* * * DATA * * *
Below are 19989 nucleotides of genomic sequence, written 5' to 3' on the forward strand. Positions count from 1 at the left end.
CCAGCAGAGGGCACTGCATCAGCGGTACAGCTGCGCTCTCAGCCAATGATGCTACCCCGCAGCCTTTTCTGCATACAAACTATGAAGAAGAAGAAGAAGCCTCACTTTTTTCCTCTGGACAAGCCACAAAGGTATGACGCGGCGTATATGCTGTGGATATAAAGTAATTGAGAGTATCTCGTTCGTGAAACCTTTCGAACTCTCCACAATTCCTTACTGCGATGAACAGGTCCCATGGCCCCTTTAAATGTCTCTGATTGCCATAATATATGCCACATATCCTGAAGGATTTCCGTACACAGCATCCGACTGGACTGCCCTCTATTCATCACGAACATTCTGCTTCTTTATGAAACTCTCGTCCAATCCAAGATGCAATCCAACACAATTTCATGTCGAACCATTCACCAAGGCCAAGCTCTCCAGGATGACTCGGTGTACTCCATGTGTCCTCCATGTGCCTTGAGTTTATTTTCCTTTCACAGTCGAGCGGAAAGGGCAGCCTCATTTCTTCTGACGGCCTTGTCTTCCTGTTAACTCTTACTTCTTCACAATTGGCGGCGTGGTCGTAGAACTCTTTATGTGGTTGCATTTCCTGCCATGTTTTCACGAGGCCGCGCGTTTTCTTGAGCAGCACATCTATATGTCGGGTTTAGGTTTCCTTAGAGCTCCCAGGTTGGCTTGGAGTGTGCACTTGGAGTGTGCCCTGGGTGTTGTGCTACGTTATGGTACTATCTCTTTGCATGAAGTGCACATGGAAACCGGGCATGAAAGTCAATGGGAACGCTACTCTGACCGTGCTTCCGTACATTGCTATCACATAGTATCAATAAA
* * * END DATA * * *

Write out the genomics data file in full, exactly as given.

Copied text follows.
Below are 19989 nucleotides of genomic sequence, written 5' to 3' on the forward strand. Positions count from 1 at the left end.
CCAGCAGAGGGCACTGCATCAGCGGTACAGCTGCGCTCTCAGCCAATGATGCTACCCCGCAGCCTTTTCTGCATACAAACTATGAAGAAGAAGAAGAAGCCTCACTTTTTTCCTCTGGACAAGCCACAAAGGTATGACGCGGCGTATATGCTGTGGATATAAAGTAATTGAGAGTATCTCGTTCGTGAAACCTTTCGAACTCTCCACAATTCCTTACTGCGATGAACAGGTCCCATGGCCCCTTTAAATGTCTCTGATTGCCATAATATATGCCACATATCCTGAAGGATTTCCGTACACAGCATCCGACTGGACTGCCCTCTATTCATCACGAACATTCTGCTTCTTTATGAAACTCTCGTCCAATCCAAGATGCAATCCAACACAATTTCATGTCGAACCATTCACCAAGGCCAAGCTCTCCAGGATGACTCGGTGTACTCCATGTGTCCTCCATGTGCCTTGAGTTTATTTTCCTTTCACAGTCGAGCGGAAAGGGCAGCCTCATTTCTTCTGACGGCCTTGTCTTCCTGTTAACTCTTACTTCTTCACAATTGGCGGCGTGGTCGTAGAACTCTTTATGTGGTTGCATTTCCTGCCATGTTTTCACGAGGCCGCGCGTTTTCTTGAGCAGCACATCTATATGTCGGGTTTAGGTTTCCTTAGAGCTCCCAGGTTGGCTTGGAGTGTGCACTTGGAGTGTGCCCTGGGTGTTGTGCTACGTTATGGTACTATCTCTTTGCATGAAGTGCACATGGAAACCGGGCATGAAAGTCAATGGGAACGCTACTCTGACCGTGCTTCCGTACATTGCTATCACATAGTATCAATAAA